Assessing the competence of practicing physicians in New Zealand, Canada, and the United Kingdom: progress and problems

Fam Med. 2004 Mar;36(3):172-7.


Members of the public expect practicing physicians to be competent. They expect poorly performing physicians to be identified and either helped or removed from practice. "Maintenance of professional standards" by continuing education does not identify the poorly performing physician; assessment of clinical performance is necessary for that. Assessment may be responsive-ie, following a complaint- or periodic, either for all physicians or for an identified high-risk group. A thorough review using a range of tools is appropriate for a responsive assessment but is not practical for periodic assessment for all. A single, valid, reliable, and practical screening tool has yet to be devised to identify physicians whose practice is suboptimal. Further, articulate commentators are concerned about the harm that too-intensive scrutiny of professional performance may cause. We conclude that high performance by all physicians throughout their careers cannot be fully ensured, but it is nonetheless the responsibility of licensing bodies to use reasonable methods to determine whether performance remains acceptable. Such methods should be shown scientifically to be accurate, valid, and reliable for practicing physicians. Such an approach is likely to encourage the agreement and cooperation of the profession. To do less risks losing the trust of the public.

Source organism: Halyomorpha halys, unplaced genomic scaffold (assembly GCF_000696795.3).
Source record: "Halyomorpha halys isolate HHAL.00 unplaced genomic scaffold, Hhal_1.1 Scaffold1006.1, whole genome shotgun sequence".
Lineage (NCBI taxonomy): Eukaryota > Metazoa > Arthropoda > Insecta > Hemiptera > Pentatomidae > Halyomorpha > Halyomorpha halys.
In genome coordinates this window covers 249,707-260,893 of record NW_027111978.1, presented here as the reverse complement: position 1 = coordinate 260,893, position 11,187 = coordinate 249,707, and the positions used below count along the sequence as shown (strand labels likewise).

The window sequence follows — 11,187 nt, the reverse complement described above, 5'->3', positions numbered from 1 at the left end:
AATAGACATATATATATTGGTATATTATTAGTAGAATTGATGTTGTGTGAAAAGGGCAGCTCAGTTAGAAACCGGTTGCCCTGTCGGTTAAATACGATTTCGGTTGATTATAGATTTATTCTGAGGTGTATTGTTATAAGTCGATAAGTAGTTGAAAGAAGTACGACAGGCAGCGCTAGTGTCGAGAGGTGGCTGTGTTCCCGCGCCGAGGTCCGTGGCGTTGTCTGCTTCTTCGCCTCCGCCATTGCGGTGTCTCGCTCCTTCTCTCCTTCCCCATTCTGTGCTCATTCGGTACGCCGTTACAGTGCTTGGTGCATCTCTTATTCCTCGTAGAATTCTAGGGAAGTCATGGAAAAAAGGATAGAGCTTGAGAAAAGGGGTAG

Publication types

  • Comparative Study

MeSH terms

  • Canada
  • Clinical Competence / standards*
  • Faculty, Medical / organization & administration
  • Humans
  • Models, Organizational
  • New Zealand
  • Physician Executives / organization & administration
  • Physicians*
  • United Kingdom